Like Day and Nitrogen: War, Peace, and the Dawn of Fertilizers

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One animal’s waste, another animal’s war

Of course, fertilizers did exist before the advent of synthetically produced nitrogen. Both crushed animal bones and excrement have been used for centuries, as they contain potassium nitrate, a naturally occurring nitrogen-rich substance capable of providing the needed substance to crops. Often called saltpeter, this substance’s value increased exponentially when repurposed for a new role in warfare. 

Gunpowder, first produced in China, arrived in Europe in the late 13th century and quickly became a defensive necessity for the continent’s warring fiefdoms. While charcoal gives gunpowder its characteristic black color, the active ingredient in animal bones and excrement, saltpeter, gives gunpowder its all-important pop. Chemically a mystery at the time, saltpeter’s dual use for growing crops and blowing open castle gates was understandably hard to ignore. So much so, in fact, that King Charles I of England ordered his subjects to collect their urine with the purpose of creating nitrate beds for future small-scale saltpeter mining.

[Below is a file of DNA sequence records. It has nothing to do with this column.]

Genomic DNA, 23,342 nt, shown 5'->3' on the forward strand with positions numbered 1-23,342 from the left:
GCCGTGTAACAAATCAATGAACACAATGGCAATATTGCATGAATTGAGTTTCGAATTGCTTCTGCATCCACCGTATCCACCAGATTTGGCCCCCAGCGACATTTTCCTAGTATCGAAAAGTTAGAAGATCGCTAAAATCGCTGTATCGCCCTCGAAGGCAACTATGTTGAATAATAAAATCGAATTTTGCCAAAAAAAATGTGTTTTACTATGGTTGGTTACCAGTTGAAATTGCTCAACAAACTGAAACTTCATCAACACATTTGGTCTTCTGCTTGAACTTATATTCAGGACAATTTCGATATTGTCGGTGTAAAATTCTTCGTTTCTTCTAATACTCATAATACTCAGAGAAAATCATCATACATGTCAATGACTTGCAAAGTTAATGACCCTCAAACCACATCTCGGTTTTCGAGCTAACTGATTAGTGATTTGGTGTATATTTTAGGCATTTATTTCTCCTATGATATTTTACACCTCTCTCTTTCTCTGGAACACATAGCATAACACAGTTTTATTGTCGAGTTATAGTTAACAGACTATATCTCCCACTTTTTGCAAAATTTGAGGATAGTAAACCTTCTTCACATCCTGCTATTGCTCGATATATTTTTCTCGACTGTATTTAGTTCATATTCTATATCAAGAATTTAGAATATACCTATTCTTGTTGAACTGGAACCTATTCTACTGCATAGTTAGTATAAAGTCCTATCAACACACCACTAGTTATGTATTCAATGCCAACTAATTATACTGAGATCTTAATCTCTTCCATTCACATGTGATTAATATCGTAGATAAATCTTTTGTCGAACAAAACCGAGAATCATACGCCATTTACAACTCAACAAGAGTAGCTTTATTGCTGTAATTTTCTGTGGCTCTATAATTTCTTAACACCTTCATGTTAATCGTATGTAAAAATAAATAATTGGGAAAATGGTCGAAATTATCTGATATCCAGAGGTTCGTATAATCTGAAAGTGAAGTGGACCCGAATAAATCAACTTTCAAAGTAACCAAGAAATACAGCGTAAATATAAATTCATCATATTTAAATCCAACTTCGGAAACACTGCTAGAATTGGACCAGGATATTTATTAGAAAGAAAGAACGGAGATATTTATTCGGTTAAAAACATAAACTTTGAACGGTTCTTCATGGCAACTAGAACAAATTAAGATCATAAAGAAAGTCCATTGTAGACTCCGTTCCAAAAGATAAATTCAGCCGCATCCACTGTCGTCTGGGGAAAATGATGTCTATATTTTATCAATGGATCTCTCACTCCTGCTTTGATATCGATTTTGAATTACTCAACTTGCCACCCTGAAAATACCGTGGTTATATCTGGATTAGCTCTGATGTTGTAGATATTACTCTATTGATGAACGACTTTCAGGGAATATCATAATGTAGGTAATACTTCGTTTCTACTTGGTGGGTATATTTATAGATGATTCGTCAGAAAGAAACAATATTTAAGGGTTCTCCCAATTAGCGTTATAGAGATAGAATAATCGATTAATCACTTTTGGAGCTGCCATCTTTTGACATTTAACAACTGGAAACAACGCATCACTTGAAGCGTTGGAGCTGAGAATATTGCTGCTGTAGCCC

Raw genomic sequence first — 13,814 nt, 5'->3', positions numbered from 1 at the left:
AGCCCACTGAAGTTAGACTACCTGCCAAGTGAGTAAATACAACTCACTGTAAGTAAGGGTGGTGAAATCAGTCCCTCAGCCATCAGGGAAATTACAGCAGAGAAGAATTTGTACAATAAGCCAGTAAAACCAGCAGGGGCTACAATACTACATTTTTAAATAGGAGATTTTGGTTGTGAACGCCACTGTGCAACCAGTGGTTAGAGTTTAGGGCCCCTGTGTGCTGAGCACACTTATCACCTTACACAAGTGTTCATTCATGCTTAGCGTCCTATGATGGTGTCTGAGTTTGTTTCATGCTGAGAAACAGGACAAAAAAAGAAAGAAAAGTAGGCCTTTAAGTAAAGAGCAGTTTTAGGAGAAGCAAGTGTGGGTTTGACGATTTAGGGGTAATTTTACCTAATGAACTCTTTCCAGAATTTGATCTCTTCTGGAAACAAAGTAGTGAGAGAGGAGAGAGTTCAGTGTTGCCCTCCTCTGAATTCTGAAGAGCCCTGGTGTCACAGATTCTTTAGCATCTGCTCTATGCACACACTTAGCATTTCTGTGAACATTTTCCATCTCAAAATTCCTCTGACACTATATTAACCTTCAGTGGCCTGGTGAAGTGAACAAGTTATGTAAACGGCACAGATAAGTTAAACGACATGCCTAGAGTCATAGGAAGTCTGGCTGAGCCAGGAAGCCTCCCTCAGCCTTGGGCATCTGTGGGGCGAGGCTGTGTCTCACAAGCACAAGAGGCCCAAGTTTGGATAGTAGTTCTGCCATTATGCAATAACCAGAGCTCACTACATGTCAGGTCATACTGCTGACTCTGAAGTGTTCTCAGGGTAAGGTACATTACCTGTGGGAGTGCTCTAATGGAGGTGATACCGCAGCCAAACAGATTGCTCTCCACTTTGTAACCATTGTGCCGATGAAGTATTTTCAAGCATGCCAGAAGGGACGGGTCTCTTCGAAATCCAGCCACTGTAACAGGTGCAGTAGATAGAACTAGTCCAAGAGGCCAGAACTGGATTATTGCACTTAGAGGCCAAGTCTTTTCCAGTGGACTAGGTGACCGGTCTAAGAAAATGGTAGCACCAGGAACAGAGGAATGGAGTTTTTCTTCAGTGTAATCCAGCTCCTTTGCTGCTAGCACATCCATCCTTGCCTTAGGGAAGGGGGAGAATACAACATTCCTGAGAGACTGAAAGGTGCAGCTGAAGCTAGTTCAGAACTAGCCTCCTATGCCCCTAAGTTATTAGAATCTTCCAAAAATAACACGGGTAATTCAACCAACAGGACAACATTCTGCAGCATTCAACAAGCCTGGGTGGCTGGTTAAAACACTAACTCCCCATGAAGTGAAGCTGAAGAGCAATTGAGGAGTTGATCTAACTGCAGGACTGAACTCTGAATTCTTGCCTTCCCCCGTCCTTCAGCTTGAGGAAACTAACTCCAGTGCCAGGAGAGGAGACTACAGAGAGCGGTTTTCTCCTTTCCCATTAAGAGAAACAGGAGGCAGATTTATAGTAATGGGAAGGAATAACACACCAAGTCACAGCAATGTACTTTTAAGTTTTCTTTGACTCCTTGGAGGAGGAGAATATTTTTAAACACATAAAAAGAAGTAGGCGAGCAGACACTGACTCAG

By the 18th century, domestic production of saltpeter could neither meet the military aspirations of most European empires nor their subjects’ rapidly multiplying stomachs. Conversely, innovations in transport, especially across previously unnavigable seas, made conquering new lands and obtaining new resources increasingly possible. Within decades, both saltpeter mines in Chile and deposits of guano, the nitrogen-rich excrement of birds and bats, in Peru became key sources of fertilizer and gunpowder for Europe, setting the stage for a prolonged period of jockeying for their control.